Charlie H. Fisher III, a Buffalo civil rights activist and county contract coordinator for minorities and women, was found innocent of all criminal charges Thursday for what he said will be his continuing anti-racism campaign at a downtown pawnshop.
The decision followed back-to-back non-jury trials on charges Fisher violated two Aug. 4 court orders to stay away from Empire II Pawnbrokers and blocked traffic outside the store at 1570 Main St. on July 12. City Judge Patrick M. Carney found him innocent of criminal contempt and disorderly conduct.
Carney said Fisher and his Community Voice civil rights organization have a right to stage public protests in "a civil and orderly fashion."
But Carney told Rosa and Brooke Stanley, the operators of the three-year-old pawnshop not to hesitate to come back for further proceedings if they experience problems with Fisher and his group.
Fisher, 43, said the group he founded plans further protests at the Stanleys' pawnshop. The Stanleys said they are considering civil action against Fisher and his group.
Fisher said he is fighting what he described as the alleged "injustice" against eight African-Americans who have recently been mistreated in the Stanleys' store. He said, "The protests will continue in an orderly, legal and law-abiding fashion."
Mrs. Stanley, president of the pawnshop corporation, said Fisher has falsely accused her and her husband of being racists, Nazis and fascists because a 23-year-old African-American man was arrested in the pawnshop in July after fighting with her husband.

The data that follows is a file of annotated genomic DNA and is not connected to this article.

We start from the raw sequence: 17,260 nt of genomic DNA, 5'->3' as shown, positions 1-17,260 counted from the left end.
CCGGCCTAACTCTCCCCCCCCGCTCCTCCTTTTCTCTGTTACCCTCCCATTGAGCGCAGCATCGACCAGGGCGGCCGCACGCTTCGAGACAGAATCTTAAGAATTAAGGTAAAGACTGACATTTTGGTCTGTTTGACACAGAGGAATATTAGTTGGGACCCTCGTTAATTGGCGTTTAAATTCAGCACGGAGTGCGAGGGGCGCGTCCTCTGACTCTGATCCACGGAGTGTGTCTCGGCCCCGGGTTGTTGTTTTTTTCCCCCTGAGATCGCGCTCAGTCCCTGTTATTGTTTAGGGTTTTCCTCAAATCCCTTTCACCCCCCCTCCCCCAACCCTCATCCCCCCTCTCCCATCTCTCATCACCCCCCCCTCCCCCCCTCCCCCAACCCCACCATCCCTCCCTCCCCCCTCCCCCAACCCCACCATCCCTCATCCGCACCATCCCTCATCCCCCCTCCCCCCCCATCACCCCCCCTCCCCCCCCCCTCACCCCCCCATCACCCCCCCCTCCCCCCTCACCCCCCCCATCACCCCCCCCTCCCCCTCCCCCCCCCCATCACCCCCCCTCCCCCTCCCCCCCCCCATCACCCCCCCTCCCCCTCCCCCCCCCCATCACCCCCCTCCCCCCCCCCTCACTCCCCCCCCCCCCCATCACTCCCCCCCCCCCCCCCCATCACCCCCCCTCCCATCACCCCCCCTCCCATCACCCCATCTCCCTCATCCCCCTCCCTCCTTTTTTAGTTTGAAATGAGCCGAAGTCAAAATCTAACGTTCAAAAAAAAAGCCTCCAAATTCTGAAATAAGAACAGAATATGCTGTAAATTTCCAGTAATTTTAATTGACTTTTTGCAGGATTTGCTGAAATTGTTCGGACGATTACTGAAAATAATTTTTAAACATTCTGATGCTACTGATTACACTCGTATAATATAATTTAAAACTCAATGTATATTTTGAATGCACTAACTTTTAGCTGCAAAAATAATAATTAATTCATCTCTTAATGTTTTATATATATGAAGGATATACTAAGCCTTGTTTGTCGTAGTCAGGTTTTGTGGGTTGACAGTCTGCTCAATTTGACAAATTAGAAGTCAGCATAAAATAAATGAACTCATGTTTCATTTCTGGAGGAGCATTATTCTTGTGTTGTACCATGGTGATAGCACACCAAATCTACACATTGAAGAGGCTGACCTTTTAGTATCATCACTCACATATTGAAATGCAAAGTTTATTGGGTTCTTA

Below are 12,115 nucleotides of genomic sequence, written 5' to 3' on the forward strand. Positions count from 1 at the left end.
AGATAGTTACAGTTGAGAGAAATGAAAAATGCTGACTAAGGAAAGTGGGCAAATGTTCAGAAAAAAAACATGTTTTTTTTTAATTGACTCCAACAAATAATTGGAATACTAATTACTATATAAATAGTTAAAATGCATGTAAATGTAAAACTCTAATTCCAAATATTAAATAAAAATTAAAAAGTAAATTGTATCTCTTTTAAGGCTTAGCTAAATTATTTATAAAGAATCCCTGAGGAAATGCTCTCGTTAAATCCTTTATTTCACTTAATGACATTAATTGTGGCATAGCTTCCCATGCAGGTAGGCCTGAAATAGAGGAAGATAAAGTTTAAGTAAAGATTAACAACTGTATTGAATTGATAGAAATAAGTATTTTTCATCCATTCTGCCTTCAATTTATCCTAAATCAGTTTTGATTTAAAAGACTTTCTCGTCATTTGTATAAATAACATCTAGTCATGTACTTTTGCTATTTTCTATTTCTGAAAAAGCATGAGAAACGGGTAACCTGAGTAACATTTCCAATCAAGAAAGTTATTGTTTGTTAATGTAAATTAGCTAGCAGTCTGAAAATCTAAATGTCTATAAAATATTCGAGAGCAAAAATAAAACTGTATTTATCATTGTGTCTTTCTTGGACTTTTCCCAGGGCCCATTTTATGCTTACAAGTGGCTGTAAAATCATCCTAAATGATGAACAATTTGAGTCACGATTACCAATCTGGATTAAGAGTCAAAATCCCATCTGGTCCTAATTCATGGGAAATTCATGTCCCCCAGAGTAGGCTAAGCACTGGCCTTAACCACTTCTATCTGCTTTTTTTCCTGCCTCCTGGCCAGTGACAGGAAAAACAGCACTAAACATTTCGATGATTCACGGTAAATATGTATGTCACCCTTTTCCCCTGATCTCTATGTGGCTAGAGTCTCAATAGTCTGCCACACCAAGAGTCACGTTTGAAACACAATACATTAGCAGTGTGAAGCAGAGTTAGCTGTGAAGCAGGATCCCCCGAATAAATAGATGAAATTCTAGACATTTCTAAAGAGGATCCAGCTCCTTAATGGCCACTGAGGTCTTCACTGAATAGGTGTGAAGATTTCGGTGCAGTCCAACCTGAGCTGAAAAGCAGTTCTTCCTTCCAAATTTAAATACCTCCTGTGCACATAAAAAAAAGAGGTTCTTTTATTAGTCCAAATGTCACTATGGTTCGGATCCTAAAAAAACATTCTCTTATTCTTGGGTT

Stanley, admitting he is a previously convicted felon, told the judge he offered to fight one of the two dozen people who joined Fisher in staging an hours-long protest outside the pawnshop July 12.
Mrs. Stanley testified that Fisher used what she called "obscene" language and threatened to burn the pawnshop and molest her mother during an Aug. 5 protest he and his group staged. That came a day after the Stanleys got orders of protection against him from Carney and City Judge Margaret Anderson.
But Carney said Fisher's rights of free speech and open protest are "very extensive" and said he had to dismiss all the charges. He cited inaccuracies in Buffalo police and City Court complaints about the protests.
Carney pointed out the "great variance of testimony" about just how close Fisher got to the pawnshop on Aug. 5 and what he called "clearly confused" Buffalo police documents describing that incident.